9 States Where Awful GOP Policies Will Actually Drive Up the Abortion Rate
This week, eight Indiana Planned Parenthood clinics are closing their doors, in response to Republican-led state legislation cutting off their Medicaid funding, which means the clients at these clinics and all Medicaid clients in the state who go to Planned Parenthood will now be cut off from their contraception provider. There’s likely to be a rise in the abortion rate in the state as women lose access to the means to prevent unwanted pregnancy. Not only are anti-abortion state Republicans and Gov. Mitch Daniel not upset about that, they’re the ones who are fighting for it to happen.
If Daniels and his Republican buddies are so anti-abortion, why did they go to great lengths to make sure their state would have more abortions?
Republicans generally claim to abhor abortion, but ever since the party swept the House and many state legislatures in the 2010 elections, they've really dedicated themselves to policies that couldn’t be better designed to raise the abortion rate. Obviously, the option of abortion should be available for women who need or want to have an abortion. But all Americans should be wary of policies that increase the abortion rate, because the abortion rate goes up when women’s life circumstances go sour; either because they’ve lost access to basic health care such as contraception or because their economic circumstances have worsened.
But beyond that, Republicans who claim to hate abortion for itself should be embracing policies that secure women’s access to health care, child care and financial stability--policies that actually reduce the abortion rate. Instead, they seem committed to policies that will do nothing but drive more women to seek abortion.
With that in mind, here are eight more states -- in addition to Indiana -- where Republicans seem to be working hard to make sure that more women find themselves in need of an abortion, by cutting access to contraception, pre-natal care, and aid for low-income women to help raise their families.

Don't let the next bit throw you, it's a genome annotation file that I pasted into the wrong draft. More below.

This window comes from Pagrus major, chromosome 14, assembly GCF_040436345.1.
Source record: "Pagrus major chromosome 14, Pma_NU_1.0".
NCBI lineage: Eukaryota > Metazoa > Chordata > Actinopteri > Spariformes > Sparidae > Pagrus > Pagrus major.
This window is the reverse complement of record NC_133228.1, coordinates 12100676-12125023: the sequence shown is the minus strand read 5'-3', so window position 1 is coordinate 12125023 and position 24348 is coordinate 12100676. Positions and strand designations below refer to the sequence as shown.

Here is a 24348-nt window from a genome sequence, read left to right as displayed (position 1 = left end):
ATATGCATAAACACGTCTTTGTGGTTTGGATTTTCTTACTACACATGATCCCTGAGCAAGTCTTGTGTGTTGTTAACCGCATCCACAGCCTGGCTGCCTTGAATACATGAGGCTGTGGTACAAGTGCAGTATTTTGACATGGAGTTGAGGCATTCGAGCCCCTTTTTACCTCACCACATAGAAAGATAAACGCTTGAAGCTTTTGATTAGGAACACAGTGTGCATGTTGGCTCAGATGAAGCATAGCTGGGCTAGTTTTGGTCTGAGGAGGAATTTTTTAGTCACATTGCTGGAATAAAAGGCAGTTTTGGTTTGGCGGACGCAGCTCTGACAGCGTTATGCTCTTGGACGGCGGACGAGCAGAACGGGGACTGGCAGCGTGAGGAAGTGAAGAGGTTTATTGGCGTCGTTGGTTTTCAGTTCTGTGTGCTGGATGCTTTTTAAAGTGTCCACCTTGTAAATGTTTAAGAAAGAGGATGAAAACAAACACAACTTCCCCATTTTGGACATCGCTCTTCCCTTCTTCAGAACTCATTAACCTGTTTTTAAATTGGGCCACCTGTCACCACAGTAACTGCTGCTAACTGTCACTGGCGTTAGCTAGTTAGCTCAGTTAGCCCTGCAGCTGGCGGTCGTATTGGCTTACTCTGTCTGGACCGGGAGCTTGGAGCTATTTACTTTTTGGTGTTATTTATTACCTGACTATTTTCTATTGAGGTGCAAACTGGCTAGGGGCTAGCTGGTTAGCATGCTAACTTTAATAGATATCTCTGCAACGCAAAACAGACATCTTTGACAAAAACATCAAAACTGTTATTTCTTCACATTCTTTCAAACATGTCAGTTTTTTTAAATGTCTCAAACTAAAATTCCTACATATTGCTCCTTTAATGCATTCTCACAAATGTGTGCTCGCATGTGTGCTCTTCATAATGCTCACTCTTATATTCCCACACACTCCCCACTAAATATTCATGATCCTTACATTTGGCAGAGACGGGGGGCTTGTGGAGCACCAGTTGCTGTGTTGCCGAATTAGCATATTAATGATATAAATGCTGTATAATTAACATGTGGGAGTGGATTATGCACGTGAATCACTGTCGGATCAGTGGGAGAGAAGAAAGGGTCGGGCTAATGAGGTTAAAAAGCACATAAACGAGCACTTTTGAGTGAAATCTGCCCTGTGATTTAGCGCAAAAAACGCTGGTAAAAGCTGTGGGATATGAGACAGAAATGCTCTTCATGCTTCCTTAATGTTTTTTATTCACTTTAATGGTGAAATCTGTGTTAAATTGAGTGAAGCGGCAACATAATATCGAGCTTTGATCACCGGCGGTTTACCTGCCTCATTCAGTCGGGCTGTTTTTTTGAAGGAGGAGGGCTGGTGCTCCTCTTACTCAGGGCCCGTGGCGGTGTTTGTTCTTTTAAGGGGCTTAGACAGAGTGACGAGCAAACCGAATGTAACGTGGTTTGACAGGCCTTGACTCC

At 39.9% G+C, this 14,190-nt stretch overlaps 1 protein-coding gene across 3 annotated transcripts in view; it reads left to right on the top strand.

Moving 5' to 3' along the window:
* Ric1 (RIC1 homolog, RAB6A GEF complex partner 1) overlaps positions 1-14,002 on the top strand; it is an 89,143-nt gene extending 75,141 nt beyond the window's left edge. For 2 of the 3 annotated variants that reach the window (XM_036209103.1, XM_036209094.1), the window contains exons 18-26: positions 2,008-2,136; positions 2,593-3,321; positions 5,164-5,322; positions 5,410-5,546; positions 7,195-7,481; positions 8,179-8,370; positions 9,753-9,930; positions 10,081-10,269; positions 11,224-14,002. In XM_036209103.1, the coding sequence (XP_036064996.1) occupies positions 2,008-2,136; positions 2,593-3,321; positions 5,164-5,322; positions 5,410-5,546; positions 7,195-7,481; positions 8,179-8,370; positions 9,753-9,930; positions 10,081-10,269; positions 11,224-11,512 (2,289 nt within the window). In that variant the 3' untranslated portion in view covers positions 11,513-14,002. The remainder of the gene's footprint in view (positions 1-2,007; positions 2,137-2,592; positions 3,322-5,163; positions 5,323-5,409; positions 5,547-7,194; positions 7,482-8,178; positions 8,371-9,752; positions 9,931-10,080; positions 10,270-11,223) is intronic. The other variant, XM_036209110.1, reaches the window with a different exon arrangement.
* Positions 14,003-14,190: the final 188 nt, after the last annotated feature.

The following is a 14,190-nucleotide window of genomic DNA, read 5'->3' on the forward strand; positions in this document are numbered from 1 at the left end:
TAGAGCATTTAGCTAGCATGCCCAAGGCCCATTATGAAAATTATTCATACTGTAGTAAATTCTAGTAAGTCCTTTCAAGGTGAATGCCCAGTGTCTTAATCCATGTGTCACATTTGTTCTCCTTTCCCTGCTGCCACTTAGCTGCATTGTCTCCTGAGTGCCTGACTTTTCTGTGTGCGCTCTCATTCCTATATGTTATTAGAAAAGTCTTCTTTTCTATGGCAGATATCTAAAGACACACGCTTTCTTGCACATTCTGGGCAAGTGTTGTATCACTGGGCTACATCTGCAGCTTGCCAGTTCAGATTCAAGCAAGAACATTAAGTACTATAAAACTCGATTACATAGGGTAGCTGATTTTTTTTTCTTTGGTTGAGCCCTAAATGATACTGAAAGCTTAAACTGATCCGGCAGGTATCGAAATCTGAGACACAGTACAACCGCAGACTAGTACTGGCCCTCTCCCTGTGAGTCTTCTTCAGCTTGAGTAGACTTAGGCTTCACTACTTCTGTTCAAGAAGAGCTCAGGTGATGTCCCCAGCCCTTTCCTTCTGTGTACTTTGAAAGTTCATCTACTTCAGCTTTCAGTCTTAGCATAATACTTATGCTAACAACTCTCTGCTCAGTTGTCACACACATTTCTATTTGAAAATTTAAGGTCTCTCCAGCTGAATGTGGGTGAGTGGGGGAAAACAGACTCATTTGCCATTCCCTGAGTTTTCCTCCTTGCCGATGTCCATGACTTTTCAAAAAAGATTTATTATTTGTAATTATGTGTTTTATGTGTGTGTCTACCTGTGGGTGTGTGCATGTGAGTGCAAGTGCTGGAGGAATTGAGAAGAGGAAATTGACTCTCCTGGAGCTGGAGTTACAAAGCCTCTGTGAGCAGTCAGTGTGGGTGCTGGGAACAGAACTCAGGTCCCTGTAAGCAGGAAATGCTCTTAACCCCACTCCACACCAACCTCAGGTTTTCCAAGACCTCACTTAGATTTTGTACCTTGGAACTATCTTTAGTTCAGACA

1) Florida. Even though the economy is tanking and more women than ever need services, Florida has made cuts to funding for Healthy Start, a prenatal care program that allows women without health insurance to bring healthy babies to term. Local clinics that provide health care that women need for early infant care have seen their funding cut, as have family planning services such as contraception subsidies for low-income women.
Now, Florida is a state where more women will be getting pregnant but fewer women will be able to afford the medical care needed to continue with their pregnancies, putting them in a situation where abortion seems like a much better option. Three quarters of women having abortions already say they can't afford a child, and Florida has made having a baby even further out of a woman’s reach.
2) Kansas. Despite his claims to be anti-abortion, Kansas Gov. Sam Brownback made huge strides toward raising the abortion rate in his state by cutting funding to Planned Parenthood. The strategy differs from Indiana’s, in that Kansas is attacking mainly Title X funding, which covers reproductive health services for women who don’t qualify for Medicaid but still can’t afford these services on their own. This means many women will see the monthly cost of birth control pills double or even more.
The state is trying to dodge the challenge from the federal government by focusing on birth control subsidies instead of Medicaid reimbursements, but even with these limits, the abortion rate in the state is probably going to go up. The Guttmacher Institute already found that women are struggling to pay for contraception in this economy, since birth control pills often cost upward of $50 a month for women paying out of pocket. If diminished, subsidies causes a spike in price for women in Kansas, many will simply skip or stop using contraception altogether. The result will be more pregnancies and therefore more abortions.
3) North Carolina. North Carolina took a look at what Kansas and Indiana were doing and decided to take part, becoming the third state to pass a law barring Planned Parenthood from accessing funds that lower the cost of birth control for low-income women. The Democratic governor vetoed the bill, but increasing the rate of unwanted pregnancies was such a priority for the legislature that they overrode her veto. But North Carolina isn’t exactly welcoming to an increase in childbirth to go along with the increase in unplanned pregnancy. The state is cutting funding for early education and about $1 billion from schools. North Carolina Republicans have no problems with upping the rate of pregnancy by depriving women of birth control, but they just don't want to invest in the kids that will result.
4) Wisconsin. Wisconsin is angling to be the vanguard in this new Republican experiment of supporting a rise in abortions while claiming to oppose abortion. Everything women need to avoid abortion, from affordable contraception to the ability to feed their families, is under prolonged assault by Republicans desperate to pack in retrograde policies before they’re recalled out of power. Under Gov. Scott Walker, Republicans are moving to cut family planning, cut health services, throw poor people out of their homes, and of course, destabilize the unions that offer protection to Wisconsin families, putting rising numbers of women in a position where they can’t prevent unwanted pregnancies and they also can't take care of the children they do have.